Ford Motor Co. pulled out all the stops recently when it revealed the 2020 Ford Escape SUV.
The media often gets the first glimpse of new and restyled vehicles at auto shows, but Ford has started taking a different approach. Instead of being confined to a 20-minute press conference on a convention hall floor, the automaker has been pulling the drapes off new vehicles in some unusual places.
As opposed to using the North American International Auto Show in Detroit, the Ford Explorer was revealed in January during an elaborate event for press and employees at the Detroit Lions football stadium to which the automaker has the naming rights, Ford Field.
This time around, instead of waiting for the New York International Auto Show next week, Ford chose Greenfield Village, an outdoor history museum complex and a National Historic Landmark near its Dearborn, Mich. headquarters that includes Thomas Edison's laboratory and the Wright Brothers' bicycle shop.
Ford’s event agency, Imagination, created an elaborate setting for the event, a small town called “Escapeville.” After a mini-parade featuring musicians, acrobats and basketball players, media members were separated into smaller groups, and more traditional aspects of a new vehicle reveal (like engineering and technology backgrounders) took place in some of the historic shops.
Ford tweeted a short video created by GTB from the “Escapeville” launch event. Separately, the automaker tweeted a short video of a flip book that shows the evolution of the vehicle. A 30-second billboard in Times Square showed off the new vehicle four times throughout the reveal day.
The vehicle doesn’t go on sale until the fall and that’s when its advertising will break under the “Built Ford Proud” banner. It will be the first campaign from new AOR, BBDO, which takes over creative duties from GTB, says Craig Patterson, Ford SUV marketing manager.
“They're really excited about having a vehicle that has a point of view and that has an image that we're trying to emphasize rather than just a laundry list of features and rational reasons to buy,” Patterson tells DriveTime. “Really what you want is for people to emotionally fall in love with the vehicle.”
There is a “sea of sameness” in the small SUV market, Patterson says. However, the Escape’s niche is “having a great design and being fun to drive,” he says. It’s sleek, urban and more car-like.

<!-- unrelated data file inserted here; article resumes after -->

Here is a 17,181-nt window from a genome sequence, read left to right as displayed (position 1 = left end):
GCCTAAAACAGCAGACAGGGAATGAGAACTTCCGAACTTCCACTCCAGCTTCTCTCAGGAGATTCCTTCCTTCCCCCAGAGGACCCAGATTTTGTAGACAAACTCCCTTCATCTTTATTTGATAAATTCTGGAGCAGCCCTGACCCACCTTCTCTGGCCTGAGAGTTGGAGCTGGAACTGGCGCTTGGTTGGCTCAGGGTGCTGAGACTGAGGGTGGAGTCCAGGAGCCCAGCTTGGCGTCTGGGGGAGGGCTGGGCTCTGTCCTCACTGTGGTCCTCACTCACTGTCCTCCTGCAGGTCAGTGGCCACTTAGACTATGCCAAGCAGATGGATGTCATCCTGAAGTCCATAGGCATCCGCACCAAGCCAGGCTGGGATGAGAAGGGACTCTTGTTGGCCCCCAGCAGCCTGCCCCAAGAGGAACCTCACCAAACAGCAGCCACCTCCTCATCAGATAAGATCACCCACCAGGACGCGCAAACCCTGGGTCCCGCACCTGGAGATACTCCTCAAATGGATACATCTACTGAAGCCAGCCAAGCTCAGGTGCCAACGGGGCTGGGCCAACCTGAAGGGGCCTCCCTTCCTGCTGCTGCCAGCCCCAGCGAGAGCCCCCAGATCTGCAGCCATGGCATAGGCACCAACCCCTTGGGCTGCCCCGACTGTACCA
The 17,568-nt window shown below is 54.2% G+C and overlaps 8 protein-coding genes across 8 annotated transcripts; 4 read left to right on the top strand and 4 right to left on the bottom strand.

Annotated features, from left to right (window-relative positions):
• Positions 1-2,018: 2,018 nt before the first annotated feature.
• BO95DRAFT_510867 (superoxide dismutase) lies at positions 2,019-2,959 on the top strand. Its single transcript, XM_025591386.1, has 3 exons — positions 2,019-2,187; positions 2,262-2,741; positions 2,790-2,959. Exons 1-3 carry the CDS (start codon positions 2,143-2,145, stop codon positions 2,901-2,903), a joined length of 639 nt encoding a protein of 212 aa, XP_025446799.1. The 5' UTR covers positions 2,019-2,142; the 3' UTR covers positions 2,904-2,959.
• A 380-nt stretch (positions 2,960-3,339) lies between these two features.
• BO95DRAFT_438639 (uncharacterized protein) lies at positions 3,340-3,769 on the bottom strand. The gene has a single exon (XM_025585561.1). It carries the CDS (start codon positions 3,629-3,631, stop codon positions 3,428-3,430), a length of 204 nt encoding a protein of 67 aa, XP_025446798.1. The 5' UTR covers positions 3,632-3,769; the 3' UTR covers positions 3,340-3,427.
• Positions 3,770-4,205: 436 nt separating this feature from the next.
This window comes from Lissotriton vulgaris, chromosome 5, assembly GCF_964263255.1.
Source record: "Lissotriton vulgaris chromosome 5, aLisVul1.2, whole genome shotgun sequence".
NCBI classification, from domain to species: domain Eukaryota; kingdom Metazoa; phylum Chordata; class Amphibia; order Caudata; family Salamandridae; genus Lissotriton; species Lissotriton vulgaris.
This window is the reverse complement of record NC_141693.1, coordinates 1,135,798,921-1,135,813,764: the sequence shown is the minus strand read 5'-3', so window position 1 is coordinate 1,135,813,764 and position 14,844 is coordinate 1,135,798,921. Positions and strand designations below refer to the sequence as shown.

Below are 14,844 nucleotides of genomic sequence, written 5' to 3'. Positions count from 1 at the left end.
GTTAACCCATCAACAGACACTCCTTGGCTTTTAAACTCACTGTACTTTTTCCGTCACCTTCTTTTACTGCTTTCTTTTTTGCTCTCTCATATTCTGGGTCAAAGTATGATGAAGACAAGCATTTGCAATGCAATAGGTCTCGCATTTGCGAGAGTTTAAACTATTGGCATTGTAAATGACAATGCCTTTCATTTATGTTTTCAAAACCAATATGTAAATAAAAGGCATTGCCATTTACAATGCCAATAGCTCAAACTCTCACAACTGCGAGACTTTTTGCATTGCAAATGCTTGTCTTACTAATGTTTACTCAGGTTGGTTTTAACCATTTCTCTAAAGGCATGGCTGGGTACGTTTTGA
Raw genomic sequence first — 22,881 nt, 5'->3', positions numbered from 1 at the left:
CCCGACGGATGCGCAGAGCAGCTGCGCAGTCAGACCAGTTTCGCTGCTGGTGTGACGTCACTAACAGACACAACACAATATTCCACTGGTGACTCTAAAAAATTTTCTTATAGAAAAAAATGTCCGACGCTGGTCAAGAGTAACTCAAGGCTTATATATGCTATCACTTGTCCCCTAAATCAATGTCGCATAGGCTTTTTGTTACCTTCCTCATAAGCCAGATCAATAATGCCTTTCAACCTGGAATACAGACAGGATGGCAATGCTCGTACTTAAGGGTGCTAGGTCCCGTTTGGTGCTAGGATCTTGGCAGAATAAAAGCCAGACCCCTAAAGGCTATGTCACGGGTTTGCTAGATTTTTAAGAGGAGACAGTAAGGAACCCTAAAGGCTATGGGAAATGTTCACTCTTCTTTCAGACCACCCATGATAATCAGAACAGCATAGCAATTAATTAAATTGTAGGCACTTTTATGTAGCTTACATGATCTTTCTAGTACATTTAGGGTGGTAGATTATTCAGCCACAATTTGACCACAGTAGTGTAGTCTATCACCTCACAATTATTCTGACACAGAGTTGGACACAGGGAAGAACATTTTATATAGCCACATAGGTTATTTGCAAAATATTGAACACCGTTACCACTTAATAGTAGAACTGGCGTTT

“It you try to be all things to all people, you end up with a very average vehicle that doesn't do anything really well,” he says. “This one will be really good on-road” as opposed to the upcoming Ford Bronco, which will be more focused on off-road capabilities.
Ford is positioning the new Escape as being “urban intelligent.”
“It's very responsive, nimble, perfect for an urban setting, but that's not the only place that it can go,” Patterson says. “If people are buying utility, it's because it's versatile and needs to be able to live in a lot of different places to be able to take care of all the different things in their lives. You might have the weekend where you go camping, or you might have the need to transport dogs or you might be into golf; you need to have the utility versatility to do it.”
The Escape debuted for the 2001 model year and in its first full year on sale, became America’s best-selling small SUV. In 2005, the Escape debuted the world’s first hybrid SUV. This new version again leads the way in technology with two different hybrid engines as options. The standard hybrid targets best-in-class EPA-estimated range of more than 550 miles while the plug-in hybrid targets a best-in-class EPA-estimated pure-electric range of 30+ miles.
The vehicle will have new sliding second-row seats that enable best-in-class second-row legroom and as much as 37.5 cubic feet of cargo space. To create a sportier look, designers turned to the sports cars in the Ford showroom. The shield-shaped trapezoidal grille is inspired by the sixth-generation Mustang, while the lower front end borrows from Ford GT. Compared to the current model, the all-new Escape stands lower, wider and longer. Meanwhile, it sheds more than 200 pounds from the current model, due in part to the extensive use of high-strength, lightweight steel.
“This new vehicle performs like no other Escape before,” states Jim Hughes, Escape chief program engineer. “It’s quick, it’s responsive and, in staying true to the standard set by three generations of Escapes before it, it’s a heck of a lot of fun to drive.”